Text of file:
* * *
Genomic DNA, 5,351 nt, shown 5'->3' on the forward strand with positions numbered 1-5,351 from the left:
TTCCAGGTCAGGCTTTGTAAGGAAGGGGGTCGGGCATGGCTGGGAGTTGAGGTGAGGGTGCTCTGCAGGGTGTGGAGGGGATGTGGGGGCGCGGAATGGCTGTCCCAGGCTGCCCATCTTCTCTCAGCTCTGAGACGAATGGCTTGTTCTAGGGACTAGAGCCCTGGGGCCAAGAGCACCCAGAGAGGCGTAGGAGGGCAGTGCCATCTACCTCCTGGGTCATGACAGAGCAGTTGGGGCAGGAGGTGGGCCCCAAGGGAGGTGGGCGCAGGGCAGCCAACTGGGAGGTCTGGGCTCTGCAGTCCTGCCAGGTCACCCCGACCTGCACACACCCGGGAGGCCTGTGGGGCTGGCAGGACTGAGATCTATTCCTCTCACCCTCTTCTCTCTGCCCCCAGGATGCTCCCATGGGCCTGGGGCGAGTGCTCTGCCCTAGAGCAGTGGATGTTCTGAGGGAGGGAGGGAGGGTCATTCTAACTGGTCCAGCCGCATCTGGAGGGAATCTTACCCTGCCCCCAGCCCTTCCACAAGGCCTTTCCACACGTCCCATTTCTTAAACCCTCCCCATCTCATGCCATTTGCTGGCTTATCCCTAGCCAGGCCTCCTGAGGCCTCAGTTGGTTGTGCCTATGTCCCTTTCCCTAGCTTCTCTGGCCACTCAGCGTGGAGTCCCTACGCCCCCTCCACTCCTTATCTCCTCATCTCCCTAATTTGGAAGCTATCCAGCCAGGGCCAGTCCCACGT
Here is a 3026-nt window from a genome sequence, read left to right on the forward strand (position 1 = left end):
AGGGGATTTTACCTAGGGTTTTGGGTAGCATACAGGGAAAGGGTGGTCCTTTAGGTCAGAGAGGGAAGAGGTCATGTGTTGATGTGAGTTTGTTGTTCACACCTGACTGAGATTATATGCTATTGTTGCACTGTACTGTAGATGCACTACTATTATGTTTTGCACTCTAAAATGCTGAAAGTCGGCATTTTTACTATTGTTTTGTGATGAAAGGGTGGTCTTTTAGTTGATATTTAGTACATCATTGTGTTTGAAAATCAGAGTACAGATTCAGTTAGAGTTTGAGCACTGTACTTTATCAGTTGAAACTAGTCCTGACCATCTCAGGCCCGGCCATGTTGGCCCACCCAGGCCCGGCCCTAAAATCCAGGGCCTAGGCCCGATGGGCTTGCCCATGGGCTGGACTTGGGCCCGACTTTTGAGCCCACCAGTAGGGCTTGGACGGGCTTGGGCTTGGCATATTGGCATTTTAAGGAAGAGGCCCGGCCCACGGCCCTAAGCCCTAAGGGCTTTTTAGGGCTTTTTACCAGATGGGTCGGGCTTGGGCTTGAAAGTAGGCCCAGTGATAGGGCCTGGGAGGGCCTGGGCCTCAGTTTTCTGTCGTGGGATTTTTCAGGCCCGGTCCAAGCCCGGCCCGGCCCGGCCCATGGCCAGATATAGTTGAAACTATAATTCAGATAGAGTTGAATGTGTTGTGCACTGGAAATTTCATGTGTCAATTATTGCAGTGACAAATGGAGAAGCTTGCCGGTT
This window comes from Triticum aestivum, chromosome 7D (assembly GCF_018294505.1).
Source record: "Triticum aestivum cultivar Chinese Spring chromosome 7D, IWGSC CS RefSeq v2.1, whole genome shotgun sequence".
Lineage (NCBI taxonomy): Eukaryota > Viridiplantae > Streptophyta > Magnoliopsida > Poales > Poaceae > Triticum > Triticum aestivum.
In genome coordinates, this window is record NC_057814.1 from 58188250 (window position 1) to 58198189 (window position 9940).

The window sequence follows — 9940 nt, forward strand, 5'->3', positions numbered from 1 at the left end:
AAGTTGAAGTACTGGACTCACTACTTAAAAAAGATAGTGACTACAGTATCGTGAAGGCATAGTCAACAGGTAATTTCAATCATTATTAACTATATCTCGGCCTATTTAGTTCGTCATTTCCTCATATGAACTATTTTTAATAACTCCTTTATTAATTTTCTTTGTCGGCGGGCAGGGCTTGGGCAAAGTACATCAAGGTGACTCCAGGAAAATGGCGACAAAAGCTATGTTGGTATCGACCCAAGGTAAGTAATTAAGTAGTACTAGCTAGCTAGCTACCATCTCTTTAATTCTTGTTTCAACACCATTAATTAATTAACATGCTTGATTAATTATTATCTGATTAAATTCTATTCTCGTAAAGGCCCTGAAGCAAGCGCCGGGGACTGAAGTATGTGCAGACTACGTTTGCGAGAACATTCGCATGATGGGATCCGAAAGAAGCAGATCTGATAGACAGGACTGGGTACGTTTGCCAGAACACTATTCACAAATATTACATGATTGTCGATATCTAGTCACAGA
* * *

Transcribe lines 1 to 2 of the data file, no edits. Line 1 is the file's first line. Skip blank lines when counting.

Genomic DNA, 5,351 nt, shown 5'->3' on the forward strand with positions numbered 1-5,351 from the left:
TTCCAGGTCAGGCTTTGTAAGGAAGGGGGTCGGGCATGGCTGGGAGTTGAGGTGAGGGTGCTCTGCAGGGTGTGGAGGGGATGTGGGGGCGCGGAATGGCTGTCCCAGGCTGCCCATCTTCTCTCAGCTCTGAGACGAATGGCTTGTTCTAGGGACTAGAGCCCTGGGGCCAAGAGCACCCAGAGAGGCGTAGGAGGGCAGTGCCATCTACCTCCTGGGTCATGACAGAGCAGTTGGGGCAGGAGGTGGGCCCCAAGGGAGGTGGGCGCAGGGCAGCCAACTGGGAGGTCTGGGCTCTGCAGTCCTGCCAGGTCACCCCGACCTGCACACACCCGGGAGGCCTGTGGGGCTGGCAGGACTGAGATCTATTCCTCTCACCCTCTTCTCTCTGCCCCCAGGATGCTCCCATGGGCCTGGGGCGAGTGCTCTGCCCTAGAGCAGTGGATGTTCTGAGGGAGGGAGGGAGGGTCATTCTAACTGGTCCAGCCGCATCTGGAGGGAATCTTACCCTGCCCCCAGCCCTTCCACAAGGCCTTTCCACACGTCCCATTTCTTAAACCCTCCCCATCTCATGCCATTTGCTGGCTTATCCCTAGCCAGGCCTCCTGAGGCCTCAGTTGGTTGTGCCTATGTCCCTTTCCCTAGCTTCTCTGGCCACTCAGCGTGGAGTCCCTACGCCCCCTCCACTCCTTATCTCCTCATCTCCCTAATTTGGAAGCTATCCAGCCAGGGCCAGTCCCACGT